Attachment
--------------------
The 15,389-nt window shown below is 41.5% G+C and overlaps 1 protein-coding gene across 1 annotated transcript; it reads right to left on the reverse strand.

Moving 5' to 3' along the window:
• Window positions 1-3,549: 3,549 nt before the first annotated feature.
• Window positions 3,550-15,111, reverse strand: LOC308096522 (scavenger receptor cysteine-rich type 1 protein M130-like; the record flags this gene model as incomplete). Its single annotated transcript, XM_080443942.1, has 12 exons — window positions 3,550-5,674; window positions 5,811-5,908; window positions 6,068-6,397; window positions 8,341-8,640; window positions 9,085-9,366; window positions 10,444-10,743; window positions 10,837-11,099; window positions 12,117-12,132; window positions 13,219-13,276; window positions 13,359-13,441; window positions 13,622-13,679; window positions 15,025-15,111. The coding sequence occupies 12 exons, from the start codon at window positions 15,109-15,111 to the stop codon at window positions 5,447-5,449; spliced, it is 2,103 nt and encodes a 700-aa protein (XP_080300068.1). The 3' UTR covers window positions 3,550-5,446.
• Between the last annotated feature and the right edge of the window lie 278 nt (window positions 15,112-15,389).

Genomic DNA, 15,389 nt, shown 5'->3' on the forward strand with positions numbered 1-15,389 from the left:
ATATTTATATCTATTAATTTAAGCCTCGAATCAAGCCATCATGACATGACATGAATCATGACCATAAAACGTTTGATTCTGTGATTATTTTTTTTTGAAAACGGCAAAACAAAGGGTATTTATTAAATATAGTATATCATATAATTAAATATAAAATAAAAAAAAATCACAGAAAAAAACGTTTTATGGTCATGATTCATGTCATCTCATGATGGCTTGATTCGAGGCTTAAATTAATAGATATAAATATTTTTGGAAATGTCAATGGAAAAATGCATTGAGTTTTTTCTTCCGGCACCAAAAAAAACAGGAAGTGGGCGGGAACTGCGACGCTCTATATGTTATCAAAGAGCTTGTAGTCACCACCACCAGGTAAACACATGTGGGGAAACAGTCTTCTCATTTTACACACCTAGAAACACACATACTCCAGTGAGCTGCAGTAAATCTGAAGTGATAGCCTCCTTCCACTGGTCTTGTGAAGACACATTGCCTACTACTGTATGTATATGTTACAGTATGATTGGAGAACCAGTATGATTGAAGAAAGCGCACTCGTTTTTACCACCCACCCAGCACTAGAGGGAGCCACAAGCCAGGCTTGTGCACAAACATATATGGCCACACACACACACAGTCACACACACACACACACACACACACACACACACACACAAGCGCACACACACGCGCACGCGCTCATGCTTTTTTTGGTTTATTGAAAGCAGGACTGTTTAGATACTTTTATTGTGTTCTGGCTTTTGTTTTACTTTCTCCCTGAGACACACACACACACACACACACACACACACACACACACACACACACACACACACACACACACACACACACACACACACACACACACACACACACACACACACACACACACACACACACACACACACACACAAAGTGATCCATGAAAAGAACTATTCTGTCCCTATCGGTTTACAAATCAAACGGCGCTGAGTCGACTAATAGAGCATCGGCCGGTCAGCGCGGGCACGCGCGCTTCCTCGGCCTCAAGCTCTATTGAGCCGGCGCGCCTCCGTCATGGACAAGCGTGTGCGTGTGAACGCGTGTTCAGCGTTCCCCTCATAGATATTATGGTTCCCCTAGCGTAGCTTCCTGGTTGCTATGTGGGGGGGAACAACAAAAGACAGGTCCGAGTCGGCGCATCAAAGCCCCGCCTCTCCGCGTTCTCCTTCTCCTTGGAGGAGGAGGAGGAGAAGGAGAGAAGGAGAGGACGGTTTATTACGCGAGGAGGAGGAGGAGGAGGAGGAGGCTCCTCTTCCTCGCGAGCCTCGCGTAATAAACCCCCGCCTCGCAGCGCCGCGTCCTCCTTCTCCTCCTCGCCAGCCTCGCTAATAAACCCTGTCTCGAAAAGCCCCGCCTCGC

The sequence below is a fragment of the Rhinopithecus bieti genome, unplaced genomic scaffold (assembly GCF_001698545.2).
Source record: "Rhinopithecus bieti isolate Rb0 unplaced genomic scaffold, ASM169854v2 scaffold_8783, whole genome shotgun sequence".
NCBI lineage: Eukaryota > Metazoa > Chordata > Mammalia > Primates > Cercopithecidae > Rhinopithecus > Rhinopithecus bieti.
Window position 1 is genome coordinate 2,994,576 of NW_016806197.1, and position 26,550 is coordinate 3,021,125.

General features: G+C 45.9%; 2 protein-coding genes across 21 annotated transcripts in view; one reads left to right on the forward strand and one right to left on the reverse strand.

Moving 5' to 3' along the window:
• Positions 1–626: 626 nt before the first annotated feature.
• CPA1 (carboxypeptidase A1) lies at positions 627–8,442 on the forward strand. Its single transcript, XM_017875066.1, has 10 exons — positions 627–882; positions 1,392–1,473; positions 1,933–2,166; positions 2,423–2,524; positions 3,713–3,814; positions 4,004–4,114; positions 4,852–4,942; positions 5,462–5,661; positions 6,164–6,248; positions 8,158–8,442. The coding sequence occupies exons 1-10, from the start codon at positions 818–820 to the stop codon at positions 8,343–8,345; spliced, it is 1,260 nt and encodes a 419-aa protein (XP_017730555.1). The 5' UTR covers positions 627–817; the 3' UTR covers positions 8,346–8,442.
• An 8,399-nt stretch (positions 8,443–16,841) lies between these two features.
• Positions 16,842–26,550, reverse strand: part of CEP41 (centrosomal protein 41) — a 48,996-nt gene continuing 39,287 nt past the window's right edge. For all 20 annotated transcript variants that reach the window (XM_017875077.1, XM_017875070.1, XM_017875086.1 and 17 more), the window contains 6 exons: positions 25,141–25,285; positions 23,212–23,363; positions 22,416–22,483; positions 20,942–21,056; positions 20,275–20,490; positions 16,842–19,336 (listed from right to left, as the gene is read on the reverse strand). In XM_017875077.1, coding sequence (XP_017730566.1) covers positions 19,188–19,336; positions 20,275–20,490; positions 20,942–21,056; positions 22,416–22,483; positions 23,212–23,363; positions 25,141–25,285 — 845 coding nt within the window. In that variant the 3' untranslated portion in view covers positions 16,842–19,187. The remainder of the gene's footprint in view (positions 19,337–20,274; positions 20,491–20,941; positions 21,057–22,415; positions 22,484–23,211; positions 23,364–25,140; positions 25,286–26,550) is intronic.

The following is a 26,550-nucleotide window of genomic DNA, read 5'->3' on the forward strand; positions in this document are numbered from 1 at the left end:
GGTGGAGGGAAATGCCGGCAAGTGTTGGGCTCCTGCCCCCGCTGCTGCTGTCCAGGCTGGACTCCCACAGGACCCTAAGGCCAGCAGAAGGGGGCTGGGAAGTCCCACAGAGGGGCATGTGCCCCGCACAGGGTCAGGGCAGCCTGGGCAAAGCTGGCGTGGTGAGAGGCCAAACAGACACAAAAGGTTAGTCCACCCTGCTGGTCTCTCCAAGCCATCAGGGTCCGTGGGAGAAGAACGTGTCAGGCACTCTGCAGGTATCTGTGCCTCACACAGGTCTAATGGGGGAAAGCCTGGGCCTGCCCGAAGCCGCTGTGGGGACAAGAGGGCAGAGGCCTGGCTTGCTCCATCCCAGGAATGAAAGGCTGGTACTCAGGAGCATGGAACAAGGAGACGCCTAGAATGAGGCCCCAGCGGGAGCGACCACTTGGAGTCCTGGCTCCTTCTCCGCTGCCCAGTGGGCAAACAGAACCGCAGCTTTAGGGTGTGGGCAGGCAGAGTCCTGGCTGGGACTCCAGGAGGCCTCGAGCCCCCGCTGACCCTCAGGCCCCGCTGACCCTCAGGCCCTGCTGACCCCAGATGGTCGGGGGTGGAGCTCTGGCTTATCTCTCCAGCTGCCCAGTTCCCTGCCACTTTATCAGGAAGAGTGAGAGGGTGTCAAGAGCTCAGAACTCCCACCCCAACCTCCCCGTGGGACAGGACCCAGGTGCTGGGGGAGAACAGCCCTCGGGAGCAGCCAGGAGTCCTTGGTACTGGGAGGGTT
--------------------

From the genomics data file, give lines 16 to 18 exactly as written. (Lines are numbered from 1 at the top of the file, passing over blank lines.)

• An 8,399-nt stretch (positions 8,443–16,841) lies between these two features.
• Positions 16,842–26,550, reverse strand: part of CEP41 (centrosomal protein 41) — a 48,996-nt gene continuing 39,287 nt past the window's right edge. For all 20 annotated transcript variants that reach the window (XM_017875077.1, XM_017875070.1, XM_017875086.1 and 17 more), the window contains 6 exons: positions 25,141–25,285; positions 23,212–23,363; positions 22,416–22,483; positions 20,942–21,056; positions 20,275–20,490; positions 16,842–19,336 (listed from right to left, as the gene is read on the reverse strand). In XM_017875077.1, coding sequence (XP_017730566.1) covers positions 19,188–19,336; positions 20,275–20,490; positions 20,942–21,056; positions 22,416–22,483; positions 23,212–23,363; positions 25,141–25,285 — 845 coding nt within the window. In that variant the 3' untranslated portion in view covers positions 16,842–19,187. The remainder of the gene's footprint in view (positions 19,337–20,274; positions 20,491–20,941; positions 21,057–22,415; positions 22,484–23,211; positions 23,364–25,140; positions 25,286–26,550) is intronic.

The following is a 26,550-nucleotide window of genomic DNA, read 5'->3' on the forward strand; positions in this document are numbered from 1 at the left end: